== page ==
A ruling by Ukraine's constitutional court has cast a cloud over today's presidential election rerun, with supporters of the pro-Western opposition leader, Viktor Yushchenko, claiming that the government may try to disrupt voting.
The court yesterday struck down parts of a recently passed law governing voting procedures, saying restrictions on elderly or infirm people voting at home were a violation of their constitutional rights. According to Mr Yush-chenko's camp, the mobile polling stations used for such voters accounted for a large part of the fraud that caused the previous presidential election to be ruled invalid.
The Central Election Commission said it would implement the ruling, though it had less than 24 hours' notice. "We don't have another alternative," said the commission's chief, Yaroslav Davydovych. "The vote must be held."
Although Mr Yushchenko is widely expected to win today's election, he believes supporters of the government candidate, Viktor Yanukovich, will still do everything they can - including the possible use of violence - to try to wreck the poll. This, the opposition fears, could allow the government to declare the election flawed.
The opposition hopes that the biggest ever presence of international monitors at an election, estimated by the Organisation for Security and Co-operation (OSCE) in Europe at more than 12,000, will help prevent election fraud. Urdur Gunnarsdottir, speaking for the OSCE, said it would not be possible to assess the effect of the court's ruling until voting took place, but added that observers would be following the mobile polling stations. The first indication of the election result may come tonight; final results are not expected until Friday.
Last week Mr Yushchenko attracted huge crowds wherever he went, in sharp contrast to Mr Yanukovich, who managed to draw only 2,000 people in the capital on Friday. The most recent opinion polls forecast that Mr Yushchenko would get 53 per cent of the vote. Even Dmytro Ponomarchuk, a political analyst working for Mr Yanukovich, told The Independent on Sunday his campaign was heading for disaster.
Mr Ponomarchuk said he knew of "provocations" being prepared in Mr Yanukovich's political heartland in Ukraine's eastern regions, as well as other schemes to cause trouble in western and central Ukraine. "The main task of Prime Minister Yanukovich's team is to do everything possible to disrupt the election," he added.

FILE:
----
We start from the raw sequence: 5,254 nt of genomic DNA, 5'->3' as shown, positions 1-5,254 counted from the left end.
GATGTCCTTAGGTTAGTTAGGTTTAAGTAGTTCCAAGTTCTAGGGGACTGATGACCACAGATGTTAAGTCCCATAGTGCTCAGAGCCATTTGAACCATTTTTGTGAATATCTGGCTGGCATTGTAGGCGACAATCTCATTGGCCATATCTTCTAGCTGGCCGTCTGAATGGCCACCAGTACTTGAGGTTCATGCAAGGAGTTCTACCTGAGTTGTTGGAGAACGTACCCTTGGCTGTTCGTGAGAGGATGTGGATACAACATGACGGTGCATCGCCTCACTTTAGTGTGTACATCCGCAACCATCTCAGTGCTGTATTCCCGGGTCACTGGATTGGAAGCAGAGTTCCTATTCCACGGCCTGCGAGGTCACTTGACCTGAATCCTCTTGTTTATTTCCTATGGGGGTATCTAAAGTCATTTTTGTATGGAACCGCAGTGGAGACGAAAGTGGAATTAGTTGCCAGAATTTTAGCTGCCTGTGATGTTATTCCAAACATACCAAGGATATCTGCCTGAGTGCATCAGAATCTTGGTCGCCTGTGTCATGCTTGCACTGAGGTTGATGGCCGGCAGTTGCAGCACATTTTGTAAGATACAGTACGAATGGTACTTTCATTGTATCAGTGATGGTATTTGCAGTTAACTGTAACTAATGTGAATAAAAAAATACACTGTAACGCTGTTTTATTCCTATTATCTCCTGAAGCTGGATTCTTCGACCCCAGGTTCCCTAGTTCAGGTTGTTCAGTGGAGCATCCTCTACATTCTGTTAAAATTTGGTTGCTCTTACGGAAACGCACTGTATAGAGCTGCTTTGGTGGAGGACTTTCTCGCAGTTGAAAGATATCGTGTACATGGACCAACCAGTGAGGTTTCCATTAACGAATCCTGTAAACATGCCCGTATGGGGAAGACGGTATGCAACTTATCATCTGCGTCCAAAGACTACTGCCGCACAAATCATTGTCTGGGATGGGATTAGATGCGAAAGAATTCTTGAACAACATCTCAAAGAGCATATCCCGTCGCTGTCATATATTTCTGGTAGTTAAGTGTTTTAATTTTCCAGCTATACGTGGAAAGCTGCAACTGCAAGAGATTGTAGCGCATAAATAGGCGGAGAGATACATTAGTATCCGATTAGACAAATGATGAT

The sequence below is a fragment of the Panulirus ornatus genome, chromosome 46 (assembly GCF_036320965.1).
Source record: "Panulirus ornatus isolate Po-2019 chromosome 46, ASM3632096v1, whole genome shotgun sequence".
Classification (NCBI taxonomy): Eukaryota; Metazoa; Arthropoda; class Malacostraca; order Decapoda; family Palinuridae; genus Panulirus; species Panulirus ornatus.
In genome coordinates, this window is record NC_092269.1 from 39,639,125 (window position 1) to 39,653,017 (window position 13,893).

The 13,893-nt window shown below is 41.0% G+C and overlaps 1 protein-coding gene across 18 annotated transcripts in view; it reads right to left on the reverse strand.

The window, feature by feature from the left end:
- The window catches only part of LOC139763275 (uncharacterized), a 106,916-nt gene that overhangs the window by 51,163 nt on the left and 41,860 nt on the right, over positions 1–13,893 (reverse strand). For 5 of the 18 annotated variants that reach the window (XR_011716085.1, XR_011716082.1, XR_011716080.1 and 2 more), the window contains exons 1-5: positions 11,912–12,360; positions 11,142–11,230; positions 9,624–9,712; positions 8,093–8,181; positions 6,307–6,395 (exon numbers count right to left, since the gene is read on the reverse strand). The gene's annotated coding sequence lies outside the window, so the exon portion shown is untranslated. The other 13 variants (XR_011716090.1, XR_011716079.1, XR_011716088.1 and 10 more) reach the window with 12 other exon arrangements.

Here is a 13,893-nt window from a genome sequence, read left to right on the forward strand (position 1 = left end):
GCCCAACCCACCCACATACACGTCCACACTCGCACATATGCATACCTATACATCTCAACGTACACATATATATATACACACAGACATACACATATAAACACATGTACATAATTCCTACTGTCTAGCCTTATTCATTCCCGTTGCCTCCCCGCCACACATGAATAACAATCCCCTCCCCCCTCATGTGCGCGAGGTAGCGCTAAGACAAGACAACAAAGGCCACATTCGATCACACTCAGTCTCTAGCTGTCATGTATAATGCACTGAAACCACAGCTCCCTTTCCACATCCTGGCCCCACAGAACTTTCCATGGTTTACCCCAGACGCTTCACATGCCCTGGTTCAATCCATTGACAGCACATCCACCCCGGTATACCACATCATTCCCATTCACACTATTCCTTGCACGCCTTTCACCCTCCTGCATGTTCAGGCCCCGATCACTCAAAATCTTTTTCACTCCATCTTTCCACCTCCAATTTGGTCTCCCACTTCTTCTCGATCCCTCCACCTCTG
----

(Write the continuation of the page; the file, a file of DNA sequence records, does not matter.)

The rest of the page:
Mr Yanukovich himself has said that thousands of his supporters will turn up in Kiev if he loses today's election. He has warned of "bloodshed", but claimed it would be started by opposition supporters.
Hryhoriy Omelchenko, deputy chairman of the parliamentary committee on organised crime and corruption, said he had evidence that some 1,000 people organised in "Yanukovich self-defence groups", possibly armed, "will try to provoke disorder, violence and even bloodshed" tonight and tomorrow if early results of the vote show their man is losing.
The outcome of today's election, many believe, will determine whether Ukraine entrenches a frail democracy and turns to the West, or remains influenced by Moscow.
Mr Yushchenko, an econo-mist and former head of the national bank, has promised political and economic reform, including an attack on corruption, establishing freedom of the media and overhauling the police and courts. He has pledged to review shady privatisation deals brokered by the administration of the outgoing President, Leonid Kuchma, which gave state enterprises, property and resources to the regime's cronies.
The election has strained relations between Moscow and the West, which has accused Russia's President Vladimir Putin of attempting to sway the poll in favour of Mr Yanukovich. But Mr Putin has now said he could work with the opposition candidate if he won the presidency.
© Copyright 2004 Independent Digital (UK) Ltd